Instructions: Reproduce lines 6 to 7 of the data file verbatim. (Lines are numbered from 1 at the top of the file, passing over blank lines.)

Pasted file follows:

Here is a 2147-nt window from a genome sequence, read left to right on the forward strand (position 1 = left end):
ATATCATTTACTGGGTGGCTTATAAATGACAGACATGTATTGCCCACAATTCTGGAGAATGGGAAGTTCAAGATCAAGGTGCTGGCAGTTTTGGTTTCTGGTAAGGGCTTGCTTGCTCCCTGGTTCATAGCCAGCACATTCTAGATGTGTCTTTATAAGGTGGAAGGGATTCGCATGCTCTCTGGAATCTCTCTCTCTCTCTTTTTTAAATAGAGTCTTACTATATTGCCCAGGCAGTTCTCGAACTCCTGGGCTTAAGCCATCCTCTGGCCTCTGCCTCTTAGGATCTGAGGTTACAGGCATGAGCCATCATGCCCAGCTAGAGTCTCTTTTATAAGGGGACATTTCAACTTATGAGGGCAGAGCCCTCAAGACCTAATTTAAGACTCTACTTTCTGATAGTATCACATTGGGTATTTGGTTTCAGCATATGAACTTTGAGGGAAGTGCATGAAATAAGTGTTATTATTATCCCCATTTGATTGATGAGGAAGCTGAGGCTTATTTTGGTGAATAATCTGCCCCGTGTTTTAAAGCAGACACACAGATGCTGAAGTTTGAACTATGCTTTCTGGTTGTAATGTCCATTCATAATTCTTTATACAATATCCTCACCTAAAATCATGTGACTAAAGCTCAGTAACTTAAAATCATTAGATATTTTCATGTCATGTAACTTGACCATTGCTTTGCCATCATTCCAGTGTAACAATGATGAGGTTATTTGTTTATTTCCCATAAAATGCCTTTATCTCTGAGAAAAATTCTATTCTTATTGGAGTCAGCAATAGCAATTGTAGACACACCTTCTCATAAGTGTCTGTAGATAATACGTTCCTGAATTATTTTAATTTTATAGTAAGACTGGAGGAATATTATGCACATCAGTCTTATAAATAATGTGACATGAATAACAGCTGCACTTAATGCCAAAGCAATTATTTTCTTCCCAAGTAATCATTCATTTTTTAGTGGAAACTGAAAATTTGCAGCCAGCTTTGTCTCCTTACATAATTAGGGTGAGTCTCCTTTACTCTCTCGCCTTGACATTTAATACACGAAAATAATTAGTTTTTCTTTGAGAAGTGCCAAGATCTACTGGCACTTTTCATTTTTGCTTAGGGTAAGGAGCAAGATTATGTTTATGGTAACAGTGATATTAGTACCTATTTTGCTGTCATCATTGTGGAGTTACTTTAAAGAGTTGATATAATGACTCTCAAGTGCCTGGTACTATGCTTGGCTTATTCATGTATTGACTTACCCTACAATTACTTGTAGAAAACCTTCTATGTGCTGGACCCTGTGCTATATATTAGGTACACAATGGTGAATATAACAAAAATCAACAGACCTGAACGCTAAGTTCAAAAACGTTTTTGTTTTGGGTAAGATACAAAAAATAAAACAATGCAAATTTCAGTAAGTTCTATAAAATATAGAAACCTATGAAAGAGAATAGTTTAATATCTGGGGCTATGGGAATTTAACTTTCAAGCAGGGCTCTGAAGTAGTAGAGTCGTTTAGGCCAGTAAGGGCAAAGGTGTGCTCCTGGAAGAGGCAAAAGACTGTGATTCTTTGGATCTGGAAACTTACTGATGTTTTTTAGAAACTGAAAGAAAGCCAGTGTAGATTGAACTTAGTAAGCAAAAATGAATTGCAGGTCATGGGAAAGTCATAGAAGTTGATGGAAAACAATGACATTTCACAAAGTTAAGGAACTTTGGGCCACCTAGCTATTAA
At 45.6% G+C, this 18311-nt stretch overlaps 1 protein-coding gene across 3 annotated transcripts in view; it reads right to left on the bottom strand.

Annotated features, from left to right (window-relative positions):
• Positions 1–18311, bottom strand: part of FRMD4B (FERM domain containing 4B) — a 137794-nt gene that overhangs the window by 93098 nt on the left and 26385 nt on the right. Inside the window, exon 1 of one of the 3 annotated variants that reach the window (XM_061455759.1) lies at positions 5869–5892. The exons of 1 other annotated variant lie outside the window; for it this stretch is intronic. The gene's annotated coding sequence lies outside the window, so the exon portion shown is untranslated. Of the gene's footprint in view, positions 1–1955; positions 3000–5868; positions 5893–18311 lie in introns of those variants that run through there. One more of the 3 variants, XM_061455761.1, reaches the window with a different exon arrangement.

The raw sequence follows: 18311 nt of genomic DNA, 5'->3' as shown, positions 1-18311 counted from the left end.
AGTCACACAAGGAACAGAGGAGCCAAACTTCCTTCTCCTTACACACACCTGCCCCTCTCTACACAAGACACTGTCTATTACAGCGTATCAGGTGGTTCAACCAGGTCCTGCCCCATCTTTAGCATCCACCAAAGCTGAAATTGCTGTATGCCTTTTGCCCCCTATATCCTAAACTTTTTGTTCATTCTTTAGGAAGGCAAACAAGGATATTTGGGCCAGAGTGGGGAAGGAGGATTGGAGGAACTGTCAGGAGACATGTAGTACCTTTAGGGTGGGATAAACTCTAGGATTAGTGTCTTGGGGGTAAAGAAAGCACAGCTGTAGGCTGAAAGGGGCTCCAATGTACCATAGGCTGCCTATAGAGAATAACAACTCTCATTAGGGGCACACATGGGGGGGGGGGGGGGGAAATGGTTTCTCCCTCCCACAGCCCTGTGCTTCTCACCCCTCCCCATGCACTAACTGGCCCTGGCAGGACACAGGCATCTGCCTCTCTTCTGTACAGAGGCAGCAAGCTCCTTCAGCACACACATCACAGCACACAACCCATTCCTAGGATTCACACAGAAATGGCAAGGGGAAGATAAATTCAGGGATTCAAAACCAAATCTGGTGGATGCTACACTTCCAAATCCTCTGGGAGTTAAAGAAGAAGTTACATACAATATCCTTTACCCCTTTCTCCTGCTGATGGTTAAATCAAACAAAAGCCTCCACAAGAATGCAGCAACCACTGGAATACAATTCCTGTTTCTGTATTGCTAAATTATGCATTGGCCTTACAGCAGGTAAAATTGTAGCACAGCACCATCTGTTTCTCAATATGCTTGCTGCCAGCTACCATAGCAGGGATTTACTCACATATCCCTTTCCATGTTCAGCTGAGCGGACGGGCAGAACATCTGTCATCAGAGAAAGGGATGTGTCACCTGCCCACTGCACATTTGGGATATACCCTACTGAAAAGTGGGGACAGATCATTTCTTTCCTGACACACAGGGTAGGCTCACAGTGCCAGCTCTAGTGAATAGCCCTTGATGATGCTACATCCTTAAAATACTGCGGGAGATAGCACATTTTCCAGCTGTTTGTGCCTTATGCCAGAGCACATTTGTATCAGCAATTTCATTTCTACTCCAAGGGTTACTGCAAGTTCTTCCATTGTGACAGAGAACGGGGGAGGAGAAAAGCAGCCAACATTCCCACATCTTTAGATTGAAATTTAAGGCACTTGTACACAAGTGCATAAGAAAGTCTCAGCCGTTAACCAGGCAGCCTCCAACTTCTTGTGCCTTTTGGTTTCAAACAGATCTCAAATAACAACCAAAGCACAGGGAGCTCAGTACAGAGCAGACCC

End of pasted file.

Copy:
The raw sequence follows: 18311 nt of genomic DNA, 5'->3' as shown, positions 1-18311 counted from the left end.
AGTCACACAAGGAACAGAGGAGCCAAACTTCCTTCTCCTTACACACACCTGCCCCTCTCTACACAAGACACTGTCTATTACAGCGTATCAGGTGGTTCAACCAGGTCCTGCCCCATCTTTAGCATCCACCAAAGCTGAAATTGCTGTATGCCTTTTGCCCCCTATATCCTAAACTTTTTGTTCATTCTTTAGGAAGGCAAACAAGGATATTTGGGCCAGAGTGGGGAAGGAGGATTGGAGGAACTGTCAGGAGACATGTAGTACCTTTAGGGTGGGATAAACTCTAGGATTAGTGTCTTGGGGGTAAAGAAAGCACAGCTGTAGGCTGAAAGGGGCTCCAATGTACCATAGGCTGCCTATAGAGAATAACAACTCTCATTAGGGGCACACATGGGGGGGGGGGGGGGGAAATGGTTTCTCCCTCCCACAGCCCTGTGCTTCTCACCCCTCCCCATGCACTAACTGGCCCTGGCAGGACACAGGCATCTGCCTCTCTTCTGTACAGAGGCAGCAAGCTCCTTCAGCACACACATCACAGCACACAACCCATTCCTAGGATTCACACAGAAATGGCAAGGGGAAGATAAATTCAGGGATTCAAAACCAAATCTGGTGGATGCTACACTTCCAAATCCTCTGGGAGTTAAAGAAGAAGTTACATACAATATCCTTTACCCCTTTCTCCTGCTGATGGTTAAATCAAACAAAAGCCTCCACAAGAATGCAGCAACCACTGGAATACAATTCCTGTTTCTGTATTGCTAAATTATGCATTGGCCTTACAGCAGGTAAAATTGTAGCACAGCACCATCTGTTTCTCAATATGCTTGCTGCCAGCTACCATAGCAGGGATTTACTCACATATCCCTTTCCATGTTCAGCTGAGCGGACGGGCAGAACATCTGTCATCAGAGAAAGGGATGTGTCACCTGCCCACTGCACATTTGGGATATACCCTACTGAAAAGTGGGGACAGATCATTTCTTTCCTGACACACAGGGTAGGCTCACAGTGCCAGCTCTAGTGAATAGCCCTTGATGATGCTACATCCTTAAAATACTGCGGGAGATAGCACATTTTCCAGCTGTTTGTGCCTTATGCCAGAGCACATTTGTATCAGCAATTTCATTTCTACTCCAAGGGTTACTGCAAGTTCTTCCATTGTGACAGAGAACGGGGGAGGAGAAAAGCAGCCAACATTCCCACATCTTTAGATTGAAATTTAAGGCACTTGTACACAAGTGCATAAGAAAGTCTCAGCCGTTAACCAGGCAGCCTCCAACTTCTTGTGCCTTTTGGTTTCAAACAGATCTCAAATAACAACCAAAGCACAGGGAGCTCAGTACAGAGCAGACCC